# G-37: Path With Minimum Effort

You are a hiker preparing for an upcoming hike. You are given heights, a 2D array of size rows x columns, where heights[row][col] represents the height of the cell (row, col). You are situated in the top-left cell, (0, 0), and you hope to travel to the bottom-right cell, (rows-1, columns-1) (i.e.,0-indexed). You can move up, down, left, or right, and you wish to find a route that requires the minimum effort.

A route’s effort is the maximum absolute difference in heights between two consecutive cells of the route.

Examples:

```Example 1:
Input:
heights = [[1,2,2],[3,8,2],[5,3,5]]
Output:
2
Explanation:

The route of [1,3,5,3,5] has a maximum absolute difference of 2 in consecutive cells.This is better than the route of [1,2,2,2,5], where the maximum absolute difference is 3.

Example 2:

Input:

heights = [[1,2,1,1,1],[1,2,1,2,1],[1,2,1,2,1],[1,1,1,2,1]]
Output:
0
Explanation:
The route of [1,1,1,1,1,1,1,1,1,1,1,1,1,1] has a maximum absolute difference of 0 in consecutive cells.This is better than the route of [1,1,1,1,1,1,2,1], where the maximum absolute difference is 1.
```

### Solution

Disclaimer: Don’t jump directly to the solution, try it out yourself first.

Note: If any image/dry run is unclear, please refer to the video attached at the bottom.

### Approach:

Brute Force: We can figure out the effort for all the paths and return the minimum effort among them.

### Optimised (Using Dijkstra) :

In this particular problem, since there is no adjacency list we can say that the adjacent cell for a coordinate is that cell which is either on the top, bottom, left, or right of the current cell i.e, a cell can have a maximum of 4 cells adjacent to it and can only move in these directions.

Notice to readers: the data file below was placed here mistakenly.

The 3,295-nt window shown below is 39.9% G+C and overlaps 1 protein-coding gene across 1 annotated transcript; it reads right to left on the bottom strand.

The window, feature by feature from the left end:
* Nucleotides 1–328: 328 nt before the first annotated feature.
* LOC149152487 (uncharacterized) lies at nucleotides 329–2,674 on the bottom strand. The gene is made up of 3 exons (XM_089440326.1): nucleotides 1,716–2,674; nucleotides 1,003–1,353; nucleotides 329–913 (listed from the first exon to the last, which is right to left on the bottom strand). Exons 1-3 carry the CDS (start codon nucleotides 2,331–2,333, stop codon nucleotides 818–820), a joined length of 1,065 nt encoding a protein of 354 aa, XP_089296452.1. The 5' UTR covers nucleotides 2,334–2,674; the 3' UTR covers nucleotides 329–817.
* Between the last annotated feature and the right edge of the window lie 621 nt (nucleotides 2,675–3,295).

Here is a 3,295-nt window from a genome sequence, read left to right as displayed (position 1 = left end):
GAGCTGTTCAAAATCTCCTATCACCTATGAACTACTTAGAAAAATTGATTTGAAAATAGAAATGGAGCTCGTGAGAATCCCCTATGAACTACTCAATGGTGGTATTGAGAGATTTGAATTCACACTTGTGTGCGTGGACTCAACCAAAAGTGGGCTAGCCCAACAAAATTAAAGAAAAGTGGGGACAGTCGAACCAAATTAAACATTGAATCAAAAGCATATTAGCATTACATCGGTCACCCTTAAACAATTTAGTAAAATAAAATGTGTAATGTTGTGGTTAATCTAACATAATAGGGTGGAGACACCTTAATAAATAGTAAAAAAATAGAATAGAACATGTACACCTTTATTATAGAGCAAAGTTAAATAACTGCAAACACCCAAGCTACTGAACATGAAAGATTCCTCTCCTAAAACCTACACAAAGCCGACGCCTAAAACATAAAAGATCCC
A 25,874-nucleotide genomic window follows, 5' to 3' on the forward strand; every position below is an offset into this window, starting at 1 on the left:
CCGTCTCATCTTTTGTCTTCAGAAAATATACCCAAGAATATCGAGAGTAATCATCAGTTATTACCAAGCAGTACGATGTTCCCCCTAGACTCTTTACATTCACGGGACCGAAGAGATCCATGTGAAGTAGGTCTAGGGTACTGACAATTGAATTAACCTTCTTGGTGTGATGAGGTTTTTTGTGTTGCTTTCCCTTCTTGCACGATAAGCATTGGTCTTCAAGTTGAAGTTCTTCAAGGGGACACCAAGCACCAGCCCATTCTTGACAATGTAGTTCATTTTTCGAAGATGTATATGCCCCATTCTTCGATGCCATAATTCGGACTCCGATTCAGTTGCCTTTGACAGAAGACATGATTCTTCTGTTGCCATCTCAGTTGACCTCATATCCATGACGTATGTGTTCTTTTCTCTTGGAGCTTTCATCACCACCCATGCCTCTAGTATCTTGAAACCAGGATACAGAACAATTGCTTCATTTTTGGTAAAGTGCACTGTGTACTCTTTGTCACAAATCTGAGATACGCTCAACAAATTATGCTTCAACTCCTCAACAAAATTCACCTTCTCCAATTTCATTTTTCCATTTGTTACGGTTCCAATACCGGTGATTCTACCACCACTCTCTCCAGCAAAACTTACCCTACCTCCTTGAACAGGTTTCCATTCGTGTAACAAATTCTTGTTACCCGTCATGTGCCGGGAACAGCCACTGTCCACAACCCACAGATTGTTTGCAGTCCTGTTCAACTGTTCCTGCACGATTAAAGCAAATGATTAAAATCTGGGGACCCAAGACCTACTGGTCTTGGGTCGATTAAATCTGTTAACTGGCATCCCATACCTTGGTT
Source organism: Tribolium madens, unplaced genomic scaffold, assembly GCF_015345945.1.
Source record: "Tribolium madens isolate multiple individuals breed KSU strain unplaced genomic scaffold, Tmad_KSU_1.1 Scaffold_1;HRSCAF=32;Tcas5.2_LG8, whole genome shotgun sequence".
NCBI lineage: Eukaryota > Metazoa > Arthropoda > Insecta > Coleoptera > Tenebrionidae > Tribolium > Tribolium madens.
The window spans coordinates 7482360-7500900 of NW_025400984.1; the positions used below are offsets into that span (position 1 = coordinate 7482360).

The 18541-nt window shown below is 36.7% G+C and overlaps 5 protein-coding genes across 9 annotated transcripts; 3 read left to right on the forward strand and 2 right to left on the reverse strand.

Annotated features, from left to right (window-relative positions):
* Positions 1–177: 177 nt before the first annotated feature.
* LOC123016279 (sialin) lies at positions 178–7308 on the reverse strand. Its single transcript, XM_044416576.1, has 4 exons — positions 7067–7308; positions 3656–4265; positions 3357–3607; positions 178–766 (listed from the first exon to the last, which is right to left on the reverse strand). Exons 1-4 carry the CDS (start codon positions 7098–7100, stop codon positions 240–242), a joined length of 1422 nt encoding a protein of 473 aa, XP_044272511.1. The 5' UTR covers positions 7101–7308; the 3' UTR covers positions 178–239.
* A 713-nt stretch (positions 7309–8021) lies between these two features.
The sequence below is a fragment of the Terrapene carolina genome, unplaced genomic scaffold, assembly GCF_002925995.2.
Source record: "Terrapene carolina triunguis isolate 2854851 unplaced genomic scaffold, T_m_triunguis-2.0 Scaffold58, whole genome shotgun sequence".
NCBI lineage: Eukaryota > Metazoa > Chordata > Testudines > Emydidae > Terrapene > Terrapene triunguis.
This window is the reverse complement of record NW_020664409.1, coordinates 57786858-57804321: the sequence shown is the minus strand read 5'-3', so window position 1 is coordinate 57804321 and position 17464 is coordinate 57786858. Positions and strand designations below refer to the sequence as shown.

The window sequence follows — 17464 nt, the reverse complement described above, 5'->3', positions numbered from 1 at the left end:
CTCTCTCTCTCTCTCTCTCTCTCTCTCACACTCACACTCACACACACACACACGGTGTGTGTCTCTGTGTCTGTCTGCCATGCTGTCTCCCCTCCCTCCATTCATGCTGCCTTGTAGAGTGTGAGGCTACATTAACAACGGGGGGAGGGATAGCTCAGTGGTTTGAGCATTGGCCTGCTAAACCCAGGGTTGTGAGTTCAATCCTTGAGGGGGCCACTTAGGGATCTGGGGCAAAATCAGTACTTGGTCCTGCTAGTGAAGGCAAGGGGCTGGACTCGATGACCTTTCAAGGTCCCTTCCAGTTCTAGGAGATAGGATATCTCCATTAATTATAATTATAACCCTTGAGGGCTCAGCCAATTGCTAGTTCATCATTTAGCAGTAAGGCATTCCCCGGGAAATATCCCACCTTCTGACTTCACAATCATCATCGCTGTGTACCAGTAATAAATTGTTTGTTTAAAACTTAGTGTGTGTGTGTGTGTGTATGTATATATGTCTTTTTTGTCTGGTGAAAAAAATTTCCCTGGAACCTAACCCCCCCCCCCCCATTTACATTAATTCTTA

Initial configuration:

• Queue: Define a Queue which would contain pairs of the type {diff, (row, col) }, where ‘dist’ indicates the currently updated value of difference from source to the cell.
• Distance Matrix: Define a distance matrix that would contain the minimum difference from the source cell to that particular cell. If a cell is marked as ‘infinity’ then it is treated as unreachable/unvisited.

The Algorithm consists of the following steps :

• Start by creating a queue that stores the distance-node pairs in the form {dist,(row, col)} and a dist matrix with each cell initialized with a very large number ( to indicate that they’re unvisited initially) and the source cell marked as ‘0’.
• We push the source cell to the queue along with its distance which is also 0.
• Pop the element at the front of the queue and look out for its adjacent nodes (left, right, bottom, and top cell). Also, for each cell, check the validity of the cell if it lies within the limits of the matrix or not.
• If the current difference value of a cell from its parent is better than the previous difference indicated by the distance matrix, we update the difference in the matrix and push it into the queue along with cell coordinates.
• A cell with a lower difference value would be at the front of the queue as opposed to a node with a higher difference. The only difference between this problem and Dijkstra’s Standard problem is that there we used to update the value of the distance of a node from the source and here we update the absolute difference of a node from its parent.
• We repeat the above three steps until the queue becomes empty or until we encounter the destination node.